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Likely 2016 contender Jeb Bush resigns from corporate boards

A spokeswoman said Jeb Bush's resignations from corporate boards are a "natural next step" in his consideration of a 2016 presidential run.

By
Frances Burns
Former Florida Governor Jeb Bush,hown here at the 2012 Republican Convention in Tampa, announced he is resigning from all corporate boards. A spokeswoman said he wants to focus on a possible presidential run. UPI/Kevin Dietsch
Former Florida Governor Jeb Bush,hown here at the 2012 Republican Convention in Tampa, announced he is resigning from all corporate boards. A spokeswoman said he wants to focus on a possible presidential run. UPI/Kevin Dietsch | License Photo

WASHINGTON, Jan. 1 (UPI) -- Former Florida Gov. Jeb Bush ended 2014 by resigning from all corporate boards, another move suggesting he is serious about a presidential run.

Bush also resigned as an adviser to Academic Partnerships, a for-profit company that provides online university courses, an aide told the Washington Post. He received $60,000 a year from the company.

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Earlier this month, Bush quit as an adviser to the British bank Barclay's and stopped booking paid speaking engagements.

In an email to the Post late Wednesday, the aide said Bush's resignations were effective immediately. Bush is still involved with the consulting firm Jeb Bush & Associates and Britton Hill Partnership, a business advisory group, but the aide said he is reviewing his status.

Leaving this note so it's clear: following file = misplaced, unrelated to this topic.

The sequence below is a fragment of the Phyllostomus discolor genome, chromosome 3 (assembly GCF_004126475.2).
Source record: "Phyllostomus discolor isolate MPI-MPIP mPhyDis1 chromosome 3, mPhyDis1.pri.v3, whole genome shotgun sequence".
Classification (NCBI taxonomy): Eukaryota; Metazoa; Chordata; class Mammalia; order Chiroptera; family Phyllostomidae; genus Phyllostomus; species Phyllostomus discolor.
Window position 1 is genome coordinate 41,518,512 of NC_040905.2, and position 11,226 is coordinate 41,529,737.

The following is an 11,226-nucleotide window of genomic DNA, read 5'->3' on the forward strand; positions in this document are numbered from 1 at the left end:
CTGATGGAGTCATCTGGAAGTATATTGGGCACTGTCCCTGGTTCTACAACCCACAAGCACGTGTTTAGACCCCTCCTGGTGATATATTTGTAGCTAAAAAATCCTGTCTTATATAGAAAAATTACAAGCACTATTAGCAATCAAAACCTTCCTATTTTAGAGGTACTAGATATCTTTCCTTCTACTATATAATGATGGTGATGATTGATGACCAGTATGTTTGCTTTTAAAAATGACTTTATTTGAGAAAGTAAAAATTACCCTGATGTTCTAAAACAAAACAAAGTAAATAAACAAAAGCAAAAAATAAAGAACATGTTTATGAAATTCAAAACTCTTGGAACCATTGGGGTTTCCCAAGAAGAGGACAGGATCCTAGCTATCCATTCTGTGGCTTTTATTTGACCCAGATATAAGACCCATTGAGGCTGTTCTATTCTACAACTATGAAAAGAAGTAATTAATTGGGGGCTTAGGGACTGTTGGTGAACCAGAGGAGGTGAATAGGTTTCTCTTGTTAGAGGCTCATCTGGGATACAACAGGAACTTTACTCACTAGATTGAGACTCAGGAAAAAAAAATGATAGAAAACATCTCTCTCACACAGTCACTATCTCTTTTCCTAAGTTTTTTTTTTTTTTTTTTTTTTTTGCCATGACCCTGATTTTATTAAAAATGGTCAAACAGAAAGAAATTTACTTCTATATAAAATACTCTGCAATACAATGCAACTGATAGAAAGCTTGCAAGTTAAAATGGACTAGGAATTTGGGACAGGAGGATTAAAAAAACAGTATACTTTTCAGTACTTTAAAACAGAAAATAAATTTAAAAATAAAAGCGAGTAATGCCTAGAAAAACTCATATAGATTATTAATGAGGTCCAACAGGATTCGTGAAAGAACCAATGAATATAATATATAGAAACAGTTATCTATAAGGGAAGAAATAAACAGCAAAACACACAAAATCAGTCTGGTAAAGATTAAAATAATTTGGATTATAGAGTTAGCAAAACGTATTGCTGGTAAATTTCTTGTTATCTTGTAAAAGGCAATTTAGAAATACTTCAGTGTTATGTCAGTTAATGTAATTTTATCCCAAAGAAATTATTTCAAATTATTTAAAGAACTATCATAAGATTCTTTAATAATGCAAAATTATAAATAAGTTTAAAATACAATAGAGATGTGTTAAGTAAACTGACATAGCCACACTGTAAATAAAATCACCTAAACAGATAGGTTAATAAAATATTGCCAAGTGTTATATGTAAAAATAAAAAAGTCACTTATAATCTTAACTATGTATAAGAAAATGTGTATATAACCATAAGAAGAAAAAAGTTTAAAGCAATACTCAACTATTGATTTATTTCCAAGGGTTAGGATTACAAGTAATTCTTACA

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Kristy Campbell, a spokeswoman, said the resignations are "part and parcel of a process he is going through as he transitions to focus on a potential run for president."

"This is a natural next step that will allow him to focus his time on gauging interest for a potential run," she added.

A recent CNN/ORC poll put Bush at the head of the crowded Republican field with 23 percent of party members selecting him. That was 10 percentage points ahead of the runner-up, New Jersey Gov. Chris Christie, and the first time a candidate has had a lead larger than the poll's margin of error.

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If Bush becomes president, his family would be the first to have three members in the White House, putting them ahead of the Adamses (father and son), the Harrisons (grandfather and grandson) and the Roosevelts (distant cousins). But Jeb Bush could face attacks from the conservative wing of the Republican Party.

Bush, whose father lost a second term at least partly because he backed a federal tax increase, has not signed anti-tax activist Grover Norquist's pledge.

"Jeb Bush won't put it in writing, and he won't say it," Norquist told Fox News. "I think at some point you need to ask Jeb Bush what taxes do you plan to raise."

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Mark Levin, a radio host, called Bush "an old-time liberal Republican."

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